Monoclonal antibodies to different epitopes on a prostate tumor-associated antigen. Implications for immunotherapy.
Mouse monoclonal antibodies alpha Pro3 and alpha Pro5 bind to different epitopes on an antigen (p54) of 54 kD reduced and 175 kD nonreduced MW. p54 antigen has been characterized previously with regard to tissue distribution using alpha Pro3 monoclonal antibody; the p54 antigen is present in substantially greater quantities in malignant prostatic tissue extracts than in benign prostatic and nonmalignant nonurogenital tissue extracts. In this report, we have established that alpha Pro5 and alpha Pro3 monoclonal antibodies exhibit same molecule-different epitope recognition. That both antibodies recognize the same molecular entity has been established by partial physiochemical characterization of the antigen recognized by the two antibodies and by sequential immunoprecipitation experiments. Different determinant recognition was established by lack of competitive surface binding between alpha Pro3 and alpha Pro5 to a prostatic carcinoma cell line. The p54 antigen can be labeled with glucosamine and immunoprecipitated from urea-solubilized membrane proteins; however, p54 cannot be detected by immunoprecipitation in a glycosylated form in spent culture medium removed from glucosamine-labeled cells. Experiments using indirect cellular immunoassays and directly radioiodinated monoclonal antibody have shown that both alpha Pro3 and alpha Pro5 form stable complexes with p54 antigen on the prostatic carcinoma cell surface. To the extent that modulation occurs upon interaction of p54 with alpha Pro3 and alpha Pro5; endocytosis of the immune complex appears to be the primary route of modulation. Furthermore, modulation by endocytosis is more intense when alpha Pro3 and alpha Pro5 are used in combination than when either monoclonal antibody is used alone. Although in vivo biologic behavior does not invariably correlate with in vitro behavior, careful in vitro analysis of monoclonal antibodies with respect to cell surface behavior, nevertheless, should precede in vivo evaluation. The data presented in this report indicate that preliminary in vitro analyses will expedite the effectiveness of in vivo immunotherapeutic trials; preliminary in vitro evaluations are absolutely essential if monoclonal-toxic agent (e.g., ricin A) conjugates, which must be internalized by the tumor cell to achieve cytotoxicity, are employed as immunotherapeutic agents.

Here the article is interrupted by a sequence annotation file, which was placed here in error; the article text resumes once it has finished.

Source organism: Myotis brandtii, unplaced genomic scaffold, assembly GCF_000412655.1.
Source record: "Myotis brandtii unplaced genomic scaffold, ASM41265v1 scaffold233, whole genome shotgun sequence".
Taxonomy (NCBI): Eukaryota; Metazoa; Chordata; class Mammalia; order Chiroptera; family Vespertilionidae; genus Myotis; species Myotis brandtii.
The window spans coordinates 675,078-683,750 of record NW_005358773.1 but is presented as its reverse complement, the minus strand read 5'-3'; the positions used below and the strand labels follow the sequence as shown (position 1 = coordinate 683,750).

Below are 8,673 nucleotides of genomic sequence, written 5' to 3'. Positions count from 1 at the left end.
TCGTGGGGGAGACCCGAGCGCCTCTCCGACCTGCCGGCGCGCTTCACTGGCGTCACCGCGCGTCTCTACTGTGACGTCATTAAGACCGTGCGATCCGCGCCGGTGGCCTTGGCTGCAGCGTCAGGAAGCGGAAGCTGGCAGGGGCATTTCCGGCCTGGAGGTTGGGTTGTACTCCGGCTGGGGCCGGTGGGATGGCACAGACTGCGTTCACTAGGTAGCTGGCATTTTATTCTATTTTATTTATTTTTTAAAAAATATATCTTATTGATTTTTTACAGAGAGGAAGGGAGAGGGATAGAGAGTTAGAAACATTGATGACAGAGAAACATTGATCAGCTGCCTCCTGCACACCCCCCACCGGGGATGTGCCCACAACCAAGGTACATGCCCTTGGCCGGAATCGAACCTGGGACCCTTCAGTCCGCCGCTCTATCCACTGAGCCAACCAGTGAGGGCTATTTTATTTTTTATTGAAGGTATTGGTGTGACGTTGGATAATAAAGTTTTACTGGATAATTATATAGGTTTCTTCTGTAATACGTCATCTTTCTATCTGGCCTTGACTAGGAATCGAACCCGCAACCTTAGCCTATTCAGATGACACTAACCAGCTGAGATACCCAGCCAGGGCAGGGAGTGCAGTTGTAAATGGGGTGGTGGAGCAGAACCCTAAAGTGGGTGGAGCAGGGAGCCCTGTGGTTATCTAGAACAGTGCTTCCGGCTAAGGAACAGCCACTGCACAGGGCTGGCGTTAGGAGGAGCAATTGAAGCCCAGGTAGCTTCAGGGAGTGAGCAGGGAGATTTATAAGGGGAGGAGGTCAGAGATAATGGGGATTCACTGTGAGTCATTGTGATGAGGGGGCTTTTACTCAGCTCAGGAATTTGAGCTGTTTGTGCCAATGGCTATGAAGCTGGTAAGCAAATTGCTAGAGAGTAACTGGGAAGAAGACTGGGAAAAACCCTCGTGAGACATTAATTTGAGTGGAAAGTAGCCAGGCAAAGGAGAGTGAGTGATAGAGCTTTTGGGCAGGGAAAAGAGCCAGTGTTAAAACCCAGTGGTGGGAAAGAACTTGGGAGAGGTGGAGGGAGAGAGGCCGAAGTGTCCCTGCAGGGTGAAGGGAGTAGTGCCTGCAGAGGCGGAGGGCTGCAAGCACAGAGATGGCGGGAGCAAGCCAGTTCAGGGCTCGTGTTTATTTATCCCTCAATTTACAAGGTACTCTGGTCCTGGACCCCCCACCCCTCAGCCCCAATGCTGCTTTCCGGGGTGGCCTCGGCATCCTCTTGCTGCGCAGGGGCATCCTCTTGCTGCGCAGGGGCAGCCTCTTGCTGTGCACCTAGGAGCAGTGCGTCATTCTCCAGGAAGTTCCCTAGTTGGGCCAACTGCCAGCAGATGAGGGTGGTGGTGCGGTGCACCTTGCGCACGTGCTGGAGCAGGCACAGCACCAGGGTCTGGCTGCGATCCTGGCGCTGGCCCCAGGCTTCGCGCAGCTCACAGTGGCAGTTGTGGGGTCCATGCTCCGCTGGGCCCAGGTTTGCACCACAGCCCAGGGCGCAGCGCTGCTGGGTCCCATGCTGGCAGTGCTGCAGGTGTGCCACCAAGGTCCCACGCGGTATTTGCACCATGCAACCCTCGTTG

Webb, KS; Ware, JL; Parks, SF; Briner, WH; Paulson, DF
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